ACCORDING TO A draft proposal by TriMet, the company is considering cutting Lines 38 and 39, the two that directly service Lewis & Clark.
TriMet cites low ridership and the fact that LC is situated in a high income area for these cuts. Parking & Transportation Service Manager Gabriel Montez knows first hand the amount of users who buy passes and can attest to the claims of low ridership. According to Montez, of the 62 community members who buy passes, most of the traffic is not through these lines.
“The folks from our campus simply do not ride the 39,” Montez said. “Unfortunately, of those folks that buy the TriMet passes and the people that I speak to, and I, myself, am a regular user of TriMet – I ride in the city center, I don’t write the 39. The 39 is not a good line.”
However, many community members have been rallying support to keep the lines. In an email sent on Sept. 29, Associated Student Body President Madeleine MacWilliamson urged undergraduate students to provide feedback in a TriMet survey that is open until Oct. 31.
“This decision impacts students, staff, and faculty—everybody will feel the consequences in this decision,” the email stated. “Please, consider taking two minutes to fill out the TriMet feedback survey so you can prevent a decision that will impact us for many years ahead.”
According to MacWilliamson, she was initially made aware of the issue due to staff and faculty.
“I received word from Campus Living Director, Ben Meoz, that faculty were rallying about the elimination of the 38/39,” MacWilliamson said via email.
Several faculty members were concerned about the route as removing their way to commute. I worried about my friends, who I know rely on TriMet to get to campus. I thought that the next logical step would be to publicize this news, so students can provide feedback and their personal experiences. Without more voices, TriMet will not hear the Lewis & Clark community.”
Fabian Guerrero ’22, who does not use the lines, felt similarly to MacWilliamson.
“If I only took the bus and had no other way to get to school, the closure of the 38 and 39 lines would be catastrophic,” Guerrero said via email.” I am not in that position, but I really empathize with those who are. The people affected are our peers, our faculty, and our staff. Show some respect for them, please.”
While Montez understands these sentiments, he agrees with the proposed changes, especially considering that there are greater needs in lower income areas with higher demographics of people of color.
“I believe the knee jerk reaction was to get upset by this,” Montez said. “But frankly, just looking at the data … it makes sense. In my mind, I understand why they’re doing it.”
According to MacWilliamson, LC offers the highest subsidized pass in the Portland area in comparison to other colleges. She is optimistic that this relationship and bargaining power will be beneficial in negotiations, especially with Vice President of Student Life Evette Castillo Clark prioritizing the issue of TriMet coverage.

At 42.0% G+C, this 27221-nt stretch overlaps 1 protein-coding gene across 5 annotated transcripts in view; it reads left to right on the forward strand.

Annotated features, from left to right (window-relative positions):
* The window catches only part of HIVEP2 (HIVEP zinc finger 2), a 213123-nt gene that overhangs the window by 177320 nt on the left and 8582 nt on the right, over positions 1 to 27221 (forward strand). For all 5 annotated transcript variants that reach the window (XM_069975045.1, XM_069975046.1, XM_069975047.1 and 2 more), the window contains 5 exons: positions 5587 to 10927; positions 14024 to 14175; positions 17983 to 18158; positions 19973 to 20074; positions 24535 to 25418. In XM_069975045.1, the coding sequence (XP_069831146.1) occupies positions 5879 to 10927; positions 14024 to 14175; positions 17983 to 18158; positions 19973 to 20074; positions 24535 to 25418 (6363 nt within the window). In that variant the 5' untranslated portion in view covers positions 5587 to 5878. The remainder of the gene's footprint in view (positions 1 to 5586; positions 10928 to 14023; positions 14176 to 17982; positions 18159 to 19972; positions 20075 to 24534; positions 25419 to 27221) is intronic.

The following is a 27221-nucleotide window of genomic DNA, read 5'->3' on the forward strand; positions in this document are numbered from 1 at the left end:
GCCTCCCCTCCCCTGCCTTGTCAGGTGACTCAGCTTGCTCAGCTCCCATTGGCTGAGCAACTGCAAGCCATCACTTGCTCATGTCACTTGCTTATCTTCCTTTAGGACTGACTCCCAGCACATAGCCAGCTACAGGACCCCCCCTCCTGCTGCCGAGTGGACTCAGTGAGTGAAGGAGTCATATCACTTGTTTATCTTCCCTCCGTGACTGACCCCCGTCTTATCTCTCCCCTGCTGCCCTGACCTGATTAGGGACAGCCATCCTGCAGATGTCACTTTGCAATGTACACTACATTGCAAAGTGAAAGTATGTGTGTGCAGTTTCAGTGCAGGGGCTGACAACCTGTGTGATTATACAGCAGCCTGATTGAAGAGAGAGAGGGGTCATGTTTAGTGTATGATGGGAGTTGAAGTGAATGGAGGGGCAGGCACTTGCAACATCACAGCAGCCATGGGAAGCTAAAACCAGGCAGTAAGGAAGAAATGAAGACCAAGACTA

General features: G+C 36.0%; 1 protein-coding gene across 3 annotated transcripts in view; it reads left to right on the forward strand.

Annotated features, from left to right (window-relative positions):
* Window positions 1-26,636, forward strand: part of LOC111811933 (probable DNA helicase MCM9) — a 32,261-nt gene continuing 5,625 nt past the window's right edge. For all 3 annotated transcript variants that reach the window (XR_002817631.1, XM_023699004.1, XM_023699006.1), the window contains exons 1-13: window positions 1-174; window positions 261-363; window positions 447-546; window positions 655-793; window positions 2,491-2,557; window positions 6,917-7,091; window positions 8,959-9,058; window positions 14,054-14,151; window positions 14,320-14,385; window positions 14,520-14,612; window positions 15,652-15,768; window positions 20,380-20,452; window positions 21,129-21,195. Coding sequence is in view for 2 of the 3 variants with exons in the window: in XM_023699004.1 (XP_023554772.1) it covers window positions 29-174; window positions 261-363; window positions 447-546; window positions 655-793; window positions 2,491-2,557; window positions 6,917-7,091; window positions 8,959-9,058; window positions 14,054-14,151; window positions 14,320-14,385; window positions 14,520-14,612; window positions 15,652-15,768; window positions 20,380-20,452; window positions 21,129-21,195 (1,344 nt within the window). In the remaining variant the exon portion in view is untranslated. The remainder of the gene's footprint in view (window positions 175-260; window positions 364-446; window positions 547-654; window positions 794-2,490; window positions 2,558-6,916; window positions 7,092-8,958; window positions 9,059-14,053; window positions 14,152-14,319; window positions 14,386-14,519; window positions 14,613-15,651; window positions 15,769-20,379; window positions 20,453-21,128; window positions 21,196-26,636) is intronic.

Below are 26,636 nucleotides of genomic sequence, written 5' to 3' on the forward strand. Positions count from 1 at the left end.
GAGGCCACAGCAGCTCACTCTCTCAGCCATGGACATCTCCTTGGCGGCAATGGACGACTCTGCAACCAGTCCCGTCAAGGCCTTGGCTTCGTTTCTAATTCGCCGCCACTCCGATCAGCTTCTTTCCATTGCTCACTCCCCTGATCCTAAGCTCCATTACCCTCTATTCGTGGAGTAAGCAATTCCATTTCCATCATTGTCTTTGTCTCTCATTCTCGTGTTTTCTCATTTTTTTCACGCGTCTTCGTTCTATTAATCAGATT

“While I have not heard an official statement from administration, so I do not want to speak on their behalf, I met briefly with Sustainability Director, Amy Dvorak, who gave me encouraging news about alternatives to the 38/39,” MacWilliamson said. “We may see an expanded TriMet line, the 35, to Macadam Avenue. I am confident that L&C administrators will continue to advocate for TriMet access to campus.”
If Lines 38 and 39 were terminated, Montez said the Pioneer Express could support the needs of most who use the TriMet in addition to regular Pio riders.
“We have more than enough room in the morning to accommodate those folks,” Montez said. “There’s plenty – it’s a 40 foot bus, and even if it is full, there is a standing room option as well. I want to view this as okay, ‘How do we actually take this as a challenge? How do we use this as a way to create equity for our community?’”
Due to TriMet’s reasoning, MacWilliamson said there is one clear path to guarantee these lines remain.
“If people feel passionate about preserving these lines: use them,” MacWilliamson said. “I know that this initial step can be difficult. I held a lot of fear around public transit after routinely being harassed on my local buses and light rail lines in San Jose, CA. But, conquering this anxiety is essential to upkeep public transit. Unless you try the TriMet, you cannot overcome these hurdles.”
Guerrero wishes that these lines were accessible, but living in Sellwood makes the commute impractical.
“I live in Sellwood, and what is a 15-20 minute drive from my house is an hour and a half long transit commute,” Guerrero said. “I’ve been hoping that the establishment of a solid ridership base to campus would trigger a proliferation of more bus routes so that I and others could choose to take transit to school. Until reliable public transit service is established to Lewis and Clark campus, there will never be good ridership and we will never become integrated into Portland’s transit network.”
MacWilliamson also lives in Sellwood and does not ride the lines for the same reasons. While she recognizes this may seem hypocritical, she challenges herself to do better.
“I recognize that I need to do more; I want to better familiarize myself with the local routes,” MacWilliamson said. “I hope that my message spurs more on-campus and off-campus students to acknowledge their individual impact on public transit.”
Regardless of the results of the draft plan, Montez said LC has a lot to tackle moving forward since the campus has a “car culture” and summer transportation has always been a challenge.
“It’s going to take a lot of brainstorming, it’s going to take a lot of courage and creativity,” Montez said. “But I do think that we have a lot of smart people who work and go to school here. I’m confident that we can find a solution to these problems.”
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